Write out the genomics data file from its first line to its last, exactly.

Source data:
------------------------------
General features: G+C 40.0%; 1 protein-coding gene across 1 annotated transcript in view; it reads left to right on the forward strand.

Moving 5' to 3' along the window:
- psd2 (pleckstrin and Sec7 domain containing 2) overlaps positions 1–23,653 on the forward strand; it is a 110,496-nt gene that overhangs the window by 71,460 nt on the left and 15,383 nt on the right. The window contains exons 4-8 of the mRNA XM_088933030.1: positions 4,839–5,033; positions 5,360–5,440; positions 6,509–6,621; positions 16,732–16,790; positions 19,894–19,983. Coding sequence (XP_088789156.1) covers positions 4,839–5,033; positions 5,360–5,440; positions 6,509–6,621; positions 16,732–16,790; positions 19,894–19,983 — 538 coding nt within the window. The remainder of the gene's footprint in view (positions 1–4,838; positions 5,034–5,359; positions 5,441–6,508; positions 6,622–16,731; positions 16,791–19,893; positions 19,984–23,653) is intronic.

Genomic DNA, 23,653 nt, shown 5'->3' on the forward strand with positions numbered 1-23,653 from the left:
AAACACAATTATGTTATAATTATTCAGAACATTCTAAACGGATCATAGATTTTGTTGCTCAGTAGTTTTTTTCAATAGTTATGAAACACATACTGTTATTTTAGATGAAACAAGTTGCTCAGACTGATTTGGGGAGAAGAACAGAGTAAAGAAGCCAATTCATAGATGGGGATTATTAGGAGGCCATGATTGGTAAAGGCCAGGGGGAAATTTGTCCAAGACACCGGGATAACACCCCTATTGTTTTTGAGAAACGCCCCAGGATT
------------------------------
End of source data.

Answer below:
General features: G+C 40.0%; 1 protein-coding gene across 1 annotated transcript in view; it reads left to right on the forward strand.

Moving 5' to 3' along the window:
- psd2 (pleckstrin and Sec7 domain containing 2) overlaps positions 1–23,653 on the forward strand; it is a 110,496-nt gene that overhangs the window by 71,460 nt on the left and 15,383 nt on the right. The window contains exons 4-8 of the mRNA XM_088933030.1: positions 4,839–5,033; positions 5,360–5,440; positions 6,509–6,621; positions 16,732–16,790; positions 19,894–19,983. Coding sequence (XP_088789156.1) covers positions 4,839–5,033; positions 5,360–5,440; positions 6,509–6,621; positions 16,732–16,790; positions 19,894–19,983 — 538 coding nt within the window. The remainder of the gene's footprint in view (positions 1–4,838; positions 5,034–5,359; positions 5,441–6,508; positions 6,622–16,731; positions 16,791–19,893; positions 19,984–23,653) is intronic.

Genomic DNA, 23,653 nt, shown 5'->3' on the forward strand with positions numbered 1-23,653 from the left:
AAACACAATTATGTTATAATTATTCAGAACATTCTAAACGGATCATAGATTTTGTTGCTCAGTAGTTTTTTTCAATAGTTATGAAACACATACTGTTATTTTAGATGAAACAAGTTGCTCAGACTGATTTGGGGAGAAGAACAGAGTAAAGAAGCCAATTCATAGATGGGGATTATTAGGAGGCCATGATTGGTAAAGGCCAGGGGGAAATTTGTCCAAGACACCGGGATAACACCCCTATTGTTTTTGAGAAACGCCCCAGGATT